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June 08
2021

ISSUE

Summer 2021

VES HANDBOOK: Lens Mapping for VFX

Abstracted from The VES Handbook of Visual Effects – 3rd Edition, edited by Jeffrey A Okun, VES and Susan Zwerman, VES.

Written by DAVE STUMP, ASC. Edited for this publication by Jeffrey A. Okun, VES

Lens mapping to quantify each lens is crucial to the success of doing VFX work. Precise measurement of lens characteristics can make the difference between expensive visual effects work and economical visual effects work, usually accomplished by meticulously shooting grid charts through a wide variety of focus and zoom positions in order to reverse engineer the design geometry of lenses. The optics that make lenses rectilinear must be fully quantified and understood in order to integrate computer generated images into live-action cinematography

Before beginning any project, shoot a grid chart for the purpose of reverse engineering the optical paths of all the lenses to be used in VFX work.

Shoot the chart straight on, as large as possible in frame, completely filling the frame, level, square to the camera, and with the frame lines of the imager as precisely parallel to the chart lines as possible. Shoot the chart at the preferred stops intended to be used for most of the production.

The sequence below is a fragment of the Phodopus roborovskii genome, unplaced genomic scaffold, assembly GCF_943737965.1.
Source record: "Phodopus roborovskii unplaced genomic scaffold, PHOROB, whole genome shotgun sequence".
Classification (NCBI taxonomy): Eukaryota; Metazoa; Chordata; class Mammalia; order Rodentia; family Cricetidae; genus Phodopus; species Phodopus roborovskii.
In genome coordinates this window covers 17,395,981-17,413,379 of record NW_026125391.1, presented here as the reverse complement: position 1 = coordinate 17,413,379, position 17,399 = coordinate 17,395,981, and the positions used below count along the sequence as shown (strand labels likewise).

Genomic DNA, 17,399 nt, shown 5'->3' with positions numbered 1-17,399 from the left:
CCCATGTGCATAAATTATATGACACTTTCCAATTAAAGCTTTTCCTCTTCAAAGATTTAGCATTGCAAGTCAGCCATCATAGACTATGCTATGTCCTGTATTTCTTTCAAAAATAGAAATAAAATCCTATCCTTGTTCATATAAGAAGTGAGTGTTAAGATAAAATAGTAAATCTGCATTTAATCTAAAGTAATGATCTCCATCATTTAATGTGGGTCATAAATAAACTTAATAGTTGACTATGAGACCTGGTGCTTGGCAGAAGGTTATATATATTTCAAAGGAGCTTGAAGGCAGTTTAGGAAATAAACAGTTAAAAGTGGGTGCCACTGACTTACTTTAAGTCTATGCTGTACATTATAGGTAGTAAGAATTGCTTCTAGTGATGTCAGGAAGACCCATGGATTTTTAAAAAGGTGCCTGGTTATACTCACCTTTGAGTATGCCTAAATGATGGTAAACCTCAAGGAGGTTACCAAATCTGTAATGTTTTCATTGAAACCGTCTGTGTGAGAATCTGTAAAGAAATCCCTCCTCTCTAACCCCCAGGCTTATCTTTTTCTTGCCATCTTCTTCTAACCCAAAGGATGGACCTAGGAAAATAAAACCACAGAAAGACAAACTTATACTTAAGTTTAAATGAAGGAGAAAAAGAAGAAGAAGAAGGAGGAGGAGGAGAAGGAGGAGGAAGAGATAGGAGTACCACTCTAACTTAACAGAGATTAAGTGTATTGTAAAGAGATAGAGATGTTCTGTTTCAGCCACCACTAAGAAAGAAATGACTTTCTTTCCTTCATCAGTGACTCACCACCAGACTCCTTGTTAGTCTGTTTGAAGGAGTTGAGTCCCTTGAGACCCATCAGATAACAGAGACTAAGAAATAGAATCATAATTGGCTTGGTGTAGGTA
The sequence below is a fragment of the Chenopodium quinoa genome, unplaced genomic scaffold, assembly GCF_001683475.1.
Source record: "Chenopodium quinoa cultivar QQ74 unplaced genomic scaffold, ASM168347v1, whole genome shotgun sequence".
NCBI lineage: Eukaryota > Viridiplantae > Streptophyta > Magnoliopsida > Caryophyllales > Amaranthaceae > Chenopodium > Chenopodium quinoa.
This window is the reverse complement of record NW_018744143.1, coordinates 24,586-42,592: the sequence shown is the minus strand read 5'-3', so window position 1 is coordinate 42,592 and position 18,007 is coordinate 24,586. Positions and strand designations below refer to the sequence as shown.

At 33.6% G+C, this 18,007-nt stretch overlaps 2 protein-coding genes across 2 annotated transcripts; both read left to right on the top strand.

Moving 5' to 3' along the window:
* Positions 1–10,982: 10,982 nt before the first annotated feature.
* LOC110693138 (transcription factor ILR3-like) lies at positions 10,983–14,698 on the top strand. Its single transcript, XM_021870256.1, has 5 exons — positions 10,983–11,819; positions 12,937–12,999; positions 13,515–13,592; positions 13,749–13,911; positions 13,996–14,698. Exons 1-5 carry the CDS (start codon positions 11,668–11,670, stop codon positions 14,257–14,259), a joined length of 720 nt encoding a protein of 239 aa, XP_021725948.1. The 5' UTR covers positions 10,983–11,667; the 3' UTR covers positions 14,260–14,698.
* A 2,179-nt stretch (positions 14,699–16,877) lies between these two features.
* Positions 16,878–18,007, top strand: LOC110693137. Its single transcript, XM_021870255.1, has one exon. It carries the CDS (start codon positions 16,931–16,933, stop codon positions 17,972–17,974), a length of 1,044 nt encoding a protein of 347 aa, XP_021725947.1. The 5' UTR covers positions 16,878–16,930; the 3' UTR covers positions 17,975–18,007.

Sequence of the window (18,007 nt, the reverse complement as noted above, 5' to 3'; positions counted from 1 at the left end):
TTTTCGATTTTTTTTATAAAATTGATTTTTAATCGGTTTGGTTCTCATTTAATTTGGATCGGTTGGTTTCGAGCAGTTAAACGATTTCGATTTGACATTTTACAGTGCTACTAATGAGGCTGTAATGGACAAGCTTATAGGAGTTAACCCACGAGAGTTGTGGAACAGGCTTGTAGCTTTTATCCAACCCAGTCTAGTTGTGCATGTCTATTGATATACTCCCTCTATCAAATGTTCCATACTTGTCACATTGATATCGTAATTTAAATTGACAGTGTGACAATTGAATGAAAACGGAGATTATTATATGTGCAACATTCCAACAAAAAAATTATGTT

If exteriors will be shot at T8 and interiors will be shot at T3.5 then shoot the charts at both of those stops. It is acceptable to use frame rate or shutter angle to reach correct exposure. Slate every take with focal length, T-stop, focus distance, and distance from the center of the chart to the image plane. In the case of zooms, it is enormously beneficial to chart the lens for every marked focal length.

Then rotate the chart to a skewed angle, as large as possible in frame, completely filling the frame from corner to corner. Focus so that the near and far out-of-focus areas of the chart are equally soft.

Zoom lenses complicate the issues of lens geometry because they move many elements in relation to each other in order to change focal length, making it extremely hard to understand what is happening to the image in terms of optical geometry correction. The no parallax point in a zoom moves as the focal length changes, sometimes by a very substantial amount.

Anamorphic lenses further complicate the issues of lens geometry as they almost always have an optical path with two different no parallax points and two different focal lengths, a normal focal length in the vertical axis and another focal length (twice as wide) in the horizontal axis. The anamorphic (squeeze) element only functions in the horizontal axis of the lens, and has its own no parallax point, different than the vertical axis, vastly complicating the calculation of lens distortion and geometry, and making the work of integrating CGI an order of magnitude more difficult, especially in moving shots. 


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